Katharine Berkoff, Sophie Hansson Build on Family Legacies With First NCAA Titles

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Photo Courtesy: NCAA Media

Katharine Berkoff and Sophie Hansson have a lot in common. They both swim for NC State, are part of elite Wolfpack relays and now they are both NCAA champions.

But the duo has another layer in common. Both Berkoff and Hansson come from extremely talented swimming families, with their last names bringing a different level of pressure.

While being apart of elite families can cast a shadow and add more pressure, both Berkoff, the 100 backstroke NCAA champion, and Hansson, the 100 breaststroke champion, said they don’t feel the pressure from within the family and use the support of their fast families to strive for bigger goals.

Berkoff’s father, David Berkoff, was an NCAA champion in the 100 backstroke for Harvard in 1987 and 1989, sandwiched around a year in which he was a member of the U.S. Olympic team, winning the silver medal in Seoul.

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Katharine Berkoff. Photo Courtesy: NCAA Media

“I think it is pretty fun. I think the reason I have always had such high goals in swimming is because of my dad,” Katharine Berkoff said. “I always knew I wanted to do what he did. It has been more motivating than anything. It is so special to win one for myself and for my team. I am so grateful for my support system. It is pretty cool that we won the same event. I know my dad was really excited about it. We would compare his times in college vs. mine, and we were pretty close. He got a lot faster, obviously, but it is so special (to have that bond).”

Katharine was a 2019 World University Games gold medalist for Team USA in the 100 backstroke, but has now taken the next step with her first NCAA title. And she is only a sophomore, actually competing in her first NCAA Championships because of the COVID-19 pandemic shutting down the meet in 2020.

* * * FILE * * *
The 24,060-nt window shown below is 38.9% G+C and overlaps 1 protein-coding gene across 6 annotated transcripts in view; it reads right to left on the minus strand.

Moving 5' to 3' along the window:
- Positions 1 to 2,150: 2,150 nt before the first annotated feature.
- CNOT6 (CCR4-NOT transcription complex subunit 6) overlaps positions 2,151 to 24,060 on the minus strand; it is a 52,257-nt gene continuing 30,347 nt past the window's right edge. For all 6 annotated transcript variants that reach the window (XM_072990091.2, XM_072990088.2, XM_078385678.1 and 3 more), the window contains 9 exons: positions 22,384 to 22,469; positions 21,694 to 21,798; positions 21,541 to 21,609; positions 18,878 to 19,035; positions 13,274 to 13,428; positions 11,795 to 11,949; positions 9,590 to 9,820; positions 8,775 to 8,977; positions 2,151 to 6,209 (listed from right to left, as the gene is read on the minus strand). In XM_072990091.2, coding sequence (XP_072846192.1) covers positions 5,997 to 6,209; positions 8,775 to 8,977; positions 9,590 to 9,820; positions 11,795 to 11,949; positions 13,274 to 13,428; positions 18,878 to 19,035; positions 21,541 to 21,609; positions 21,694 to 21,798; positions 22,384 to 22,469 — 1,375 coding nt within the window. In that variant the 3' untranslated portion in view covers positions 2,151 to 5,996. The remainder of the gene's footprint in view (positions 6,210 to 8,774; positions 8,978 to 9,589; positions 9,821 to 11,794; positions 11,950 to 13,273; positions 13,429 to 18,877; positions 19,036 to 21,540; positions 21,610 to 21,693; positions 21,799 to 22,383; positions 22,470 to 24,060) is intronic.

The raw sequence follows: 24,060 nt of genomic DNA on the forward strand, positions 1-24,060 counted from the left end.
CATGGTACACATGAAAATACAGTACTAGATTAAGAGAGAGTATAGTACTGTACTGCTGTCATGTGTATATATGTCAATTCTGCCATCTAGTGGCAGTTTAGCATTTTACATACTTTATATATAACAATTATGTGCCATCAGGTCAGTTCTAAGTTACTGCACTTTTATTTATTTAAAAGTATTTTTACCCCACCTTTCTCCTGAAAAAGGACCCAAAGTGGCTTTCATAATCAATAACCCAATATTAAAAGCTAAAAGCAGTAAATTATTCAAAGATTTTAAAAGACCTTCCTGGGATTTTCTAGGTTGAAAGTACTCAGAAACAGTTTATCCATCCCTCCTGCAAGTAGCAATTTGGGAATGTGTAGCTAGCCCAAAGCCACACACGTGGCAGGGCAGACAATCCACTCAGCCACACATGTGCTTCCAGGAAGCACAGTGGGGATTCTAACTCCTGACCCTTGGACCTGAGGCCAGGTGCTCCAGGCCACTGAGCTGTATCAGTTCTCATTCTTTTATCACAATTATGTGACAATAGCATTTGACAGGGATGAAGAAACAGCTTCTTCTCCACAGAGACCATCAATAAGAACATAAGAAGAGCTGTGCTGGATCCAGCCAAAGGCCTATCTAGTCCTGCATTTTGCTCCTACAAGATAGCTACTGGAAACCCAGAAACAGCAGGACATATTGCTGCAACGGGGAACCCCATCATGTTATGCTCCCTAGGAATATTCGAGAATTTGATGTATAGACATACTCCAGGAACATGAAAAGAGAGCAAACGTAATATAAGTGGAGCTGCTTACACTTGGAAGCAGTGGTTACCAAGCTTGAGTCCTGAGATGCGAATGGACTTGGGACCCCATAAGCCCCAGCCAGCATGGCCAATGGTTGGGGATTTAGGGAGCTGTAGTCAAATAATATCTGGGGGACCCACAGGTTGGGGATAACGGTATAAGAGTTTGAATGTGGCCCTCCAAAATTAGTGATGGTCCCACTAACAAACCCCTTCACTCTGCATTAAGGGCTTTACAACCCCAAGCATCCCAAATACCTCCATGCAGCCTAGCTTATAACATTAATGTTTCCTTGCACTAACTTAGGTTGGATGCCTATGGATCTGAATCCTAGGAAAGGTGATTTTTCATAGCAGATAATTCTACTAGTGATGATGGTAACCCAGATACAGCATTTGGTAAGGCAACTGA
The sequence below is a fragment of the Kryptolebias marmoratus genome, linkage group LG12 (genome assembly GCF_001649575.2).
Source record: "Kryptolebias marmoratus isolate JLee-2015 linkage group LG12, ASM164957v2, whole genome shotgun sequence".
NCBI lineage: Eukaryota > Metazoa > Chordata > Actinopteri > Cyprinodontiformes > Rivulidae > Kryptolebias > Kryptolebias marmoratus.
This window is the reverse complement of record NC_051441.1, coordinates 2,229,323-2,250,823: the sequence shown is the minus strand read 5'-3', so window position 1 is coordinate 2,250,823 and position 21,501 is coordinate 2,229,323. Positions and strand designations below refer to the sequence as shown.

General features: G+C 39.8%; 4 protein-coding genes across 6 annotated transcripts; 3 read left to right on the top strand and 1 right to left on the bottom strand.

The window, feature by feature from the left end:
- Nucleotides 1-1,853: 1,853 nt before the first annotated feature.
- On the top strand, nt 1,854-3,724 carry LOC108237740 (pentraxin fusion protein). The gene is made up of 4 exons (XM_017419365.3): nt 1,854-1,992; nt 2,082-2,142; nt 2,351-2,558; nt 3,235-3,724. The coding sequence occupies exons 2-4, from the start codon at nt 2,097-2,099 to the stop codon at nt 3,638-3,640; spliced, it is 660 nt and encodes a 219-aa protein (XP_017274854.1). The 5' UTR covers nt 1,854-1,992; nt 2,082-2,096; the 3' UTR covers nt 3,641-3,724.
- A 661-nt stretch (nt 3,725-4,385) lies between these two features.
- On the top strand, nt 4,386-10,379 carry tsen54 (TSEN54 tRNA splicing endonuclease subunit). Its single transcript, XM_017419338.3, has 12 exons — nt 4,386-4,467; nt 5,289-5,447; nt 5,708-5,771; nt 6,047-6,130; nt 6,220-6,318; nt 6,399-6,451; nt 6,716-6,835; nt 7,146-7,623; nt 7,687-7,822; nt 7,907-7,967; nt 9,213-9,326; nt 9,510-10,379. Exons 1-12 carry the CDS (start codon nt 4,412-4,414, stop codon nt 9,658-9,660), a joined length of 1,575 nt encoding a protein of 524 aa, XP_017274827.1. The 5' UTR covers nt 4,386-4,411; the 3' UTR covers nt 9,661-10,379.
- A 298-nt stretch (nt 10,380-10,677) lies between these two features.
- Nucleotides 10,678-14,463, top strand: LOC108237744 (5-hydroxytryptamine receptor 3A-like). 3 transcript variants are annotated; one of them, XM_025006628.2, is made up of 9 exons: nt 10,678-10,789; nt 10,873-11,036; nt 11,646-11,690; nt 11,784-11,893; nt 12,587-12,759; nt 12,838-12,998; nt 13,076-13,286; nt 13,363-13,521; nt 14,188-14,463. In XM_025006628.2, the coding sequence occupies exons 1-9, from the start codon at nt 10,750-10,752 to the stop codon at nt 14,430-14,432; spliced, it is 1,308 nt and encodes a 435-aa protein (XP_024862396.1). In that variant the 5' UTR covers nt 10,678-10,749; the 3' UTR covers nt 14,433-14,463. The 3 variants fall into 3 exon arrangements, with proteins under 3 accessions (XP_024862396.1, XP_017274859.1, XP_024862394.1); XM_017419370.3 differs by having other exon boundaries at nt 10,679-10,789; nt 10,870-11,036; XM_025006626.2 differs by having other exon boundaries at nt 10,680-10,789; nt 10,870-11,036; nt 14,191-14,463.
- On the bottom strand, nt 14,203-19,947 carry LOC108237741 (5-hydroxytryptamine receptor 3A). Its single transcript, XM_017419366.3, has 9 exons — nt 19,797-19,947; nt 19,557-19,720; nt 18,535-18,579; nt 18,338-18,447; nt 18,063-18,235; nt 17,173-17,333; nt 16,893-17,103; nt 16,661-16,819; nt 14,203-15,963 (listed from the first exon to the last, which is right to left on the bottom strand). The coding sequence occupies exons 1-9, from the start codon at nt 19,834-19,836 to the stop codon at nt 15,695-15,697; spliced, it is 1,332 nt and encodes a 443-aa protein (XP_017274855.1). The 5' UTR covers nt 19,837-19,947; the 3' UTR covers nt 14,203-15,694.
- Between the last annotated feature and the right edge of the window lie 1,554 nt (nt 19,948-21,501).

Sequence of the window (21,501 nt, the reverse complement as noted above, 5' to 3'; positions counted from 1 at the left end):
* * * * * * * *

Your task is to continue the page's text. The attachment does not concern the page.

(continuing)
Katharine Berkoff won the 100 backstroke in 49.74, the fourth-fastest performer in history.

“It felt so good. I was waiting to do that for so long. It has been a goal for a really long time now,” Berkoff said. “It is fun to do it, but really fun when you have stiff competition. That makes it even better.”

Hansson, who hails from Sweden, is the younger sister of former USC swimmer Louise Hansson, who was a multi-NCAA champion and set the NCAA record in the 100 butterfly that ended up falling tonight. Both sisters competed in Rio in 2016 for Sweden.

“Being a part of a family like this is a positive thing. My sister and I don’t race the same events and don’t really have to compete against each other. People outside compare us more than we do,” she said. “But it is really cool that I got to win my own individual championship. I am really happy about it.”

Sophie won the 100 breaststroke in 57.23, tied for third fastest of all-time with Breeja Larson, behind Lilly King and Molly Hannis.

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Sophie Hansson. Photo Courtesy: NCAA Media

“It felt amazing. I felt strong from the start and I just wanted to go out a little faster than this morning, and bring it home.” Hansson said. “I am really competitive and the last turn heading into the last 25, all I am thinking is get those hands to the wall. I am tall and I have long hands and I just have to get them to the wall.”

Both NC State swimmers were able stamp their own legacy on the evening and the Wolfpack performance, later teaming up with Sirena Rowe and Kylee Alons to win the 200 medley relay in 1:33.18, close to an NCAA record.

It was the second relay win for the Wolfpack this meet after winning the 400 medley last night, and fourth win overall. They had only one event title in team history coming into this meet – a platform diving title in 2009.

With very few seniors on the squad, this meet has been a huge statement for NC State, and for Katharine Berkoff and Sophie Hansson, a statement that they are building their own legacy as leaders of the Wolfpack — and they are just getting started.

1 comment

  1. avatar
    Tianyu Zhan

    Congratulations! What a great swimming family story!